How Social Security Statements Can Help You Increase Your Retirement Benefits – Community News
Social Security

How Social Security Statements Can Help You Increase Your Retirement Benefits

An office of the Social Security Administration in San Francisco.

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If you plan well, you may be able to increase your Social Security retirement benefits.

And newly designed Social Security Administration benefit statements can help you with that.

That applies to employees of all ages who contribute to the program – from 18 to 70 years and older.

The statements can be viewed online by creating a My Social Security account. People aged 60 and over who are currently not on benefits and who have not signed up for an online account should receive their statements in the mail three months before their birthday.

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With the redesigned layout, the Social Security Administration wants to make it easier for employees to find information at a glance and simplify the complex programs. Those statements are now also accompanied by fact sheets that focus on specific age groups.

The agency recommends that employees of all ages check their statements annually for accuracy.

That data also includes pointers on how to get the most of your benefits, experts say. In addition, there is additional information that is not in those statements that you should look for.

Retirement Benefit Estimates

The redesigned statements now have a blue bar graph with claim benefit estimates at nine different ages.

If you apply at age 62, you will receive permanently reduced benefits when you first become eligible.

The amount of your benefit checks increases for each year that you wait until the age of 70. If you claim your full retirement age — usually 66 or 67, depending on your year of birth — you’ll receive 100% of the benefits you’ve earned. Wait past that age and your benefits will increase even more. That stops at age 70, because there is no increase for deferring benefits beyond that point.

The chart in the overview shows your expected monthly pension benefit from the age of 62 to 70.

“The blue bar form is a welcome addition for employees who need information to help them make good choices about their benefits,” said David Freitag, a financial planning consultant and social security expert at MassMutual.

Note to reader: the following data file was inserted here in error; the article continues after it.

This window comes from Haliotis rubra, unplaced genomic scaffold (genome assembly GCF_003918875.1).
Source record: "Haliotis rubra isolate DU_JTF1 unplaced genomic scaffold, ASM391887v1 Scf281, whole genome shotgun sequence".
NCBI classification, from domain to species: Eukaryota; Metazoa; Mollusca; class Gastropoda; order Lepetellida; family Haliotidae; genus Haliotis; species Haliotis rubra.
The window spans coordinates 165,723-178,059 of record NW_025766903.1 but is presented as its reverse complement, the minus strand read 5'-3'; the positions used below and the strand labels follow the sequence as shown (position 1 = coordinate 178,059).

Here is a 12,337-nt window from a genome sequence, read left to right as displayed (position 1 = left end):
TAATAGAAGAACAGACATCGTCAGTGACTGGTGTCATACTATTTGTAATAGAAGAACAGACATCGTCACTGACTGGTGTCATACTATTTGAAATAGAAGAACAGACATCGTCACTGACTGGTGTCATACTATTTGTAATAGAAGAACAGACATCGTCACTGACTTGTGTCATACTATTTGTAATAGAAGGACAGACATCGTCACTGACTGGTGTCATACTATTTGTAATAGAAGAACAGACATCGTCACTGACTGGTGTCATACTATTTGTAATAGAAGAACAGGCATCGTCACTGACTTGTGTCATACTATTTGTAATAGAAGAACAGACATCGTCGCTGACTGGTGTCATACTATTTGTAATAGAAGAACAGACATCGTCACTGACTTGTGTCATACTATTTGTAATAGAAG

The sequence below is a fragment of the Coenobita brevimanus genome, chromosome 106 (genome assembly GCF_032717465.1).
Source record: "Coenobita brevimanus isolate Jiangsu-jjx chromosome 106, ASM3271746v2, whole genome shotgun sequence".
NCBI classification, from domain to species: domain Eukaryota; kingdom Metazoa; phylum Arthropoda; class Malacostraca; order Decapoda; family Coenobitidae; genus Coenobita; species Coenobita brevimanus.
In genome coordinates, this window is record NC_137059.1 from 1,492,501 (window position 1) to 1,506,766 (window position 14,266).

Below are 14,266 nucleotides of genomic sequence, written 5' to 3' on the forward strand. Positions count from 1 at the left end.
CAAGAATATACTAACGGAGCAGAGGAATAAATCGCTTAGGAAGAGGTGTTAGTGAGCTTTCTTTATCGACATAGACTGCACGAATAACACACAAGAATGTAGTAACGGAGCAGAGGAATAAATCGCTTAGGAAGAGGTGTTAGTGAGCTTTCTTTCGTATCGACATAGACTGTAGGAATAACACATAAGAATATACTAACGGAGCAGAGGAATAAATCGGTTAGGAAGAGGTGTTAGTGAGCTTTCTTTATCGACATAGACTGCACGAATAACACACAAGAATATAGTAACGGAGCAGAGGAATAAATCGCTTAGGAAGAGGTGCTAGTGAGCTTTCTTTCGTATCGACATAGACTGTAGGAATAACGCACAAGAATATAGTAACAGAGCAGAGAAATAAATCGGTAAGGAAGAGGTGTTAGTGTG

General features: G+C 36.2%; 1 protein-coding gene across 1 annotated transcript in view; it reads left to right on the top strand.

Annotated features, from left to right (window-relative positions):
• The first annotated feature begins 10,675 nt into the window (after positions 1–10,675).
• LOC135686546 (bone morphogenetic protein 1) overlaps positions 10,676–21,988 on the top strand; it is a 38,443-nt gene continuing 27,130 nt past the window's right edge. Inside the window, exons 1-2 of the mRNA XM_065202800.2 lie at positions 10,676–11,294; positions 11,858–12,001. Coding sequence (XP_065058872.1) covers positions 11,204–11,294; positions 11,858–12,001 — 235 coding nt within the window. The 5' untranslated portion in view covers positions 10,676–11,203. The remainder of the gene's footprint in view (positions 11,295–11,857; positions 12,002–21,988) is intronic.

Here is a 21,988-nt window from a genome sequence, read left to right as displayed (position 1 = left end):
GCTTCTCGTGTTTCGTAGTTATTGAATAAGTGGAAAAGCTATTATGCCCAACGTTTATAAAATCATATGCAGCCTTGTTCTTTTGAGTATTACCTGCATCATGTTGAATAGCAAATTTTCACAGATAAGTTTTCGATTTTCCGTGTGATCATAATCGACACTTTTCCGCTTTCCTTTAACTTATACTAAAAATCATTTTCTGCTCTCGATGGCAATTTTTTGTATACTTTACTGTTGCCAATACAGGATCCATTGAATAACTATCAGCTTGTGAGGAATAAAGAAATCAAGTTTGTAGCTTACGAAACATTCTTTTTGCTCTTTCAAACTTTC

Revenue record

The new statements also include a table of an employee’s earnings history, with Social Security and Medicare earnings broken down separately.

However, the new statement only includes 20 years of earnings, while the previous statement format included all years on an employee’s earnings record.

Sometimes people have a zero and they shouldn’t have.

Joe Elsasser

founder and chairman of Covisum

A full earning history is available on employees’ personal My Social Security accounts. Experts say looking at just 20 years is limited, and it’s important to go the extra mile to see your full earnings history.

Social Security calculates your average monthly earnings based on your 35 highest earning years.

But mistakes can happen. The Social Security Administration and other experts advise employees to check their income history to make sure it reflects the correct amount earned each year and that nothing has been left out of your income.

“That’s a valuable exercise for people to make sure they don’t have misreported earnings,” said Joe Elsasser, founder and president of Covisum, a software company that claims Social Security.

“Sometimes people have a zero and they shouldn’t,” he said.

Seeing your full income history will also help you see how much of your benefits could be adjusted if you worked in jobs where you earned a pension and didn’t pay Social Security taxes. Those compensations are known as the windfall elimination provision or the state pension compensation and affect the benefits paid to both you and your family.

“The only solid way to test for WEP/GPO offsets is to review full earnings history,” Freitag said.

Disability and survivor’s benefits

In addition to eligibility for retirement benefits, the statement also provides estimates of what your monthly income would be if you claimed disability benefits.

There are also estimates of how much monthly income through survivor benefits your eligible spouse or minor children could receive in the event of your death.

Health Care Eligibility

The benefits summary will also let you know if you have earned enough credits to qualify for Medicare by age 65.

Even if you don’t retire at age 65, according to the Social Security Administration, you may need to register within three months of that birthday to avoid a lifelong penalty for late enrollment.